For example, it is reasonable to assume that a house has windows and doors or that it is owned by someone, yet one can easily imagine houses with no windows or doors (a warehouse without windows, a pueblo house with an access hatch instead of a door, etc.). Also, a house might have become derelict, i.e. it might have been abandoned by the owner, and so on. Hence it follows that categorical knowledge is linked with strictly monotonic modes of reasoning just like those valid in classical predicate logic, while the prototypical knowledge is characterized by non-monotonic modes of reasoning for which the so-called Default Reasoning is typical.

There are several tools available for the MultiNet paradigm which support the essential aspects of knowledge management, namely the acquisition of knowledge, the representation of knowledge and the manipulation of knowledge. These tools are:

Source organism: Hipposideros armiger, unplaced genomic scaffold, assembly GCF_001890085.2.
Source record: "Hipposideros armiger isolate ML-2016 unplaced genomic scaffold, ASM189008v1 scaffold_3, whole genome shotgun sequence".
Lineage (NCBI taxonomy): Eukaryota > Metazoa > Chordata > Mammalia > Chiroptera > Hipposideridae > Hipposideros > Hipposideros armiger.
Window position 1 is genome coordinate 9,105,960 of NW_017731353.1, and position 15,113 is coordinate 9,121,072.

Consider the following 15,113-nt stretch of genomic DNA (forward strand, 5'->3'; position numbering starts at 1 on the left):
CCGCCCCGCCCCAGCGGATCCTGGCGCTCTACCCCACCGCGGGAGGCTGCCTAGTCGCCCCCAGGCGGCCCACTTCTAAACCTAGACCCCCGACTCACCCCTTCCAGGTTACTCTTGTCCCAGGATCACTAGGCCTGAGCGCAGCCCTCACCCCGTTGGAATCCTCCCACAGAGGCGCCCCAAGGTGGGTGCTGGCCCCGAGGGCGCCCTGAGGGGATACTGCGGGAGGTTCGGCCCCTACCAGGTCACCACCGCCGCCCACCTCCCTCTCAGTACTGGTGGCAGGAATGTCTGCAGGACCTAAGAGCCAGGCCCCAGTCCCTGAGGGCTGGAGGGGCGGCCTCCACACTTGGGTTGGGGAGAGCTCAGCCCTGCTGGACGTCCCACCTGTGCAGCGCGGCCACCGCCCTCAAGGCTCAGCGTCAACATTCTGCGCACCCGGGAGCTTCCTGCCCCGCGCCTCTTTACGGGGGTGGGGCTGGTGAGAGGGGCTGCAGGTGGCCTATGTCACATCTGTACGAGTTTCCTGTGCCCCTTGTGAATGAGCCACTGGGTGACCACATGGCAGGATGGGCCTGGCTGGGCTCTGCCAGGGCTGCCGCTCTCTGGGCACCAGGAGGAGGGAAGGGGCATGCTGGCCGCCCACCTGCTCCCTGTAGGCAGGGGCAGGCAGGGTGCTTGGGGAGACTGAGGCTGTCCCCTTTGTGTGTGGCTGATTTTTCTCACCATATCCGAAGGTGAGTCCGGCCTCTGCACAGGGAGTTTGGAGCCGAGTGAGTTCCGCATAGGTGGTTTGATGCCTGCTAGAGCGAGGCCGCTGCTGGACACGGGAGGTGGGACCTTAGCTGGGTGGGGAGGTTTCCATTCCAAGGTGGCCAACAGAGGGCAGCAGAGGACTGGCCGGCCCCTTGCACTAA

In the presentations of these tools (accessible via the marked links), one can also find corresponding examples of applications and network representations of natural language expressions. One of the most important practical applications of MultiNet is its use as semantic interlingua for information retrieval on the Internet realized, among others, in the natural language interface NLI-Z39.50.

(1) The parameter value [FACT= real] is symbolized by a prime at the sort symbol. 
(2) For other sorts, the layer characteristics is not relevant.
(3) The term default knowledge also explains the abbreviation D for the prototypical part of the knowledge. An individual concept can receive default knowledge by inheritance (this default knowledge may be overwritten if more recent information is acquired).

Selected references concerning MultiNet

Publications of the IICS Group

MultiNet MWR WOCADI (NatLink) VILAB NLI-Z39.50 HaGenLex / LIA

Hermann Helbig - Chair of Intelligent Information and Communication Systems - University of Hagen